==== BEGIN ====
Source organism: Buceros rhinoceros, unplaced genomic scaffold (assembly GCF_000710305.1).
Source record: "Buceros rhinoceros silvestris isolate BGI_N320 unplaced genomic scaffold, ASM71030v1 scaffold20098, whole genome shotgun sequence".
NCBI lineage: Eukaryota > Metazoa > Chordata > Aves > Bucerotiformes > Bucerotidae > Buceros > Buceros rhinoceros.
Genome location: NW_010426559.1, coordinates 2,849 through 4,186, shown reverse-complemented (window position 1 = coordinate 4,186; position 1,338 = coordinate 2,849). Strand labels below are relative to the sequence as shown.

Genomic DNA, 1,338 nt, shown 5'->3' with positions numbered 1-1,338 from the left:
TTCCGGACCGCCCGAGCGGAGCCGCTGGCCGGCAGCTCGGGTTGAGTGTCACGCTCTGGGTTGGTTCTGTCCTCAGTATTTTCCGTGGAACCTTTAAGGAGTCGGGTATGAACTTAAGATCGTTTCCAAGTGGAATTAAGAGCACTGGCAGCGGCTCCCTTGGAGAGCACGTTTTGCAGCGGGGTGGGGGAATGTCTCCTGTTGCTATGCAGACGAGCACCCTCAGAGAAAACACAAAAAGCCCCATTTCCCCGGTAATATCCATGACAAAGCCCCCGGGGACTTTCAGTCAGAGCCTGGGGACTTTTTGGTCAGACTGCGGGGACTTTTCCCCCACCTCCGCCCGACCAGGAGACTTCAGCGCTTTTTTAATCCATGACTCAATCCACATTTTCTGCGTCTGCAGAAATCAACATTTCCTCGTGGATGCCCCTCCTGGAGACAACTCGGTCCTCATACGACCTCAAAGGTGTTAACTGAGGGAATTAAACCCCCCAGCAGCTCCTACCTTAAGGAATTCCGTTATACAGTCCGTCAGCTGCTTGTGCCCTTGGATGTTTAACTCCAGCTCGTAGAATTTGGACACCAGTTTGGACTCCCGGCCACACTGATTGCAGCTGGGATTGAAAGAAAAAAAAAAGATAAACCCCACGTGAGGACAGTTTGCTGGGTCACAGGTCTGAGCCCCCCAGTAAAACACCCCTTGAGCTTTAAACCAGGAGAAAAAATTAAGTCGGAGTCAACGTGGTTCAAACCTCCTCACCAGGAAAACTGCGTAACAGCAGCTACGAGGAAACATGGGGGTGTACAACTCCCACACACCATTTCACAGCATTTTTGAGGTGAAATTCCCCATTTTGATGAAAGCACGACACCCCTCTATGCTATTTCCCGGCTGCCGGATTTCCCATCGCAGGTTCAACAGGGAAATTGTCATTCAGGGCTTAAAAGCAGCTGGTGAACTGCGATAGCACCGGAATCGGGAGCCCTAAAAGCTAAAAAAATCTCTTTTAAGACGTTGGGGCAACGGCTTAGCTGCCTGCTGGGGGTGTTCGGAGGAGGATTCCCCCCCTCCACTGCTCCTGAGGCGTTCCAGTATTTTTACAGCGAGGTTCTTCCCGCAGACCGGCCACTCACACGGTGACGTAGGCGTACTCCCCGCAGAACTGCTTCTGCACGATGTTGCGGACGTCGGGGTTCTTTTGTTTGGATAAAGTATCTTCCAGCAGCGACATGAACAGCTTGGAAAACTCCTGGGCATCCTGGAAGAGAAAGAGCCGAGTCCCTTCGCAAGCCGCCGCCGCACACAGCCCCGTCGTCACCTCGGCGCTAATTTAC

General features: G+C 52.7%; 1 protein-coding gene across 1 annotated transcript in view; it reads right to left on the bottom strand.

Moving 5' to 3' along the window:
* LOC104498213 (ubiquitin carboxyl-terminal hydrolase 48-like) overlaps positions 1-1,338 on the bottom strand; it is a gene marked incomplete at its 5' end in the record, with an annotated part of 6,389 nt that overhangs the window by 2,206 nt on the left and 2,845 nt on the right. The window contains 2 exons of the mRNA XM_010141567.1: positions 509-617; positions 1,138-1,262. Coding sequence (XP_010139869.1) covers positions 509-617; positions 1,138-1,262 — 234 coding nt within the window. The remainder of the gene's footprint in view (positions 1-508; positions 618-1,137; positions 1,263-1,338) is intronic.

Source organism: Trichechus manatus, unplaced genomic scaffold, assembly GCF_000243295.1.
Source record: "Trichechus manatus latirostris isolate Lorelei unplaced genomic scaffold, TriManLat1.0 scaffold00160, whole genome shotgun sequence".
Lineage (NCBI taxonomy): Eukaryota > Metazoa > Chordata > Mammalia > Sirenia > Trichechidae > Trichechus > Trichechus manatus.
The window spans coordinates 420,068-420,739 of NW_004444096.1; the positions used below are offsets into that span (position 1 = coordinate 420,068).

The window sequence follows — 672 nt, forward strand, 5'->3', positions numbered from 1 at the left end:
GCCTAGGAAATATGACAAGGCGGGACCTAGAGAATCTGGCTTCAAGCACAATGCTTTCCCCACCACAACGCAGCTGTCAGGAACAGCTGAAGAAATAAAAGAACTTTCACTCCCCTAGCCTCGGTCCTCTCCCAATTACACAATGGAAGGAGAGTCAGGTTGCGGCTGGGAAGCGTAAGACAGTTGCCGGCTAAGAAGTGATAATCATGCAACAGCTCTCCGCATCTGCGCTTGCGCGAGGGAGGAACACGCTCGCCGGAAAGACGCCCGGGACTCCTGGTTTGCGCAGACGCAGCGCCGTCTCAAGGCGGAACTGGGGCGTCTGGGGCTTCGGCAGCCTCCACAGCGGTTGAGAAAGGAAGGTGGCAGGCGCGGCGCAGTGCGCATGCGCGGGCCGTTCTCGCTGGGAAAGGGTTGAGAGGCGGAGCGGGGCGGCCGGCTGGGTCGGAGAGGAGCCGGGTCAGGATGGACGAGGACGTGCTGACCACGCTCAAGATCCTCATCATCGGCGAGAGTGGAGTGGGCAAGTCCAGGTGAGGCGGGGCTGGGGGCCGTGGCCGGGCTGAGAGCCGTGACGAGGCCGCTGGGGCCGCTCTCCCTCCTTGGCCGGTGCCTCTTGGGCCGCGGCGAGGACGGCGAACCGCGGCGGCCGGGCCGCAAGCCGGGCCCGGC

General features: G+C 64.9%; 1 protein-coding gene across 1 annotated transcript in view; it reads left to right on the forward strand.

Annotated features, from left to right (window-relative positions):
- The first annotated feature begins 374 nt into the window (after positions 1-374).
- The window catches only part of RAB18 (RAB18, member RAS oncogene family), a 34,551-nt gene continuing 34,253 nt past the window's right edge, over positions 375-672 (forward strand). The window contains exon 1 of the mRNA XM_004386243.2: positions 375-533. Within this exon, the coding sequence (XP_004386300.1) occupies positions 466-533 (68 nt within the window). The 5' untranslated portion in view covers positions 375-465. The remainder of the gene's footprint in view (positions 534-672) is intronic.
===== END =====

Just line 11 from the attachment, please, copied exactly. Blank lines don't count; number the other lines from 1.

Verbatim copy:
Source record: "Trichechus manatus latirostris isolate Lorelei unplaced genomic scaffold, TriManLat1.0 scaffold00160, whole genome shotgun sequence".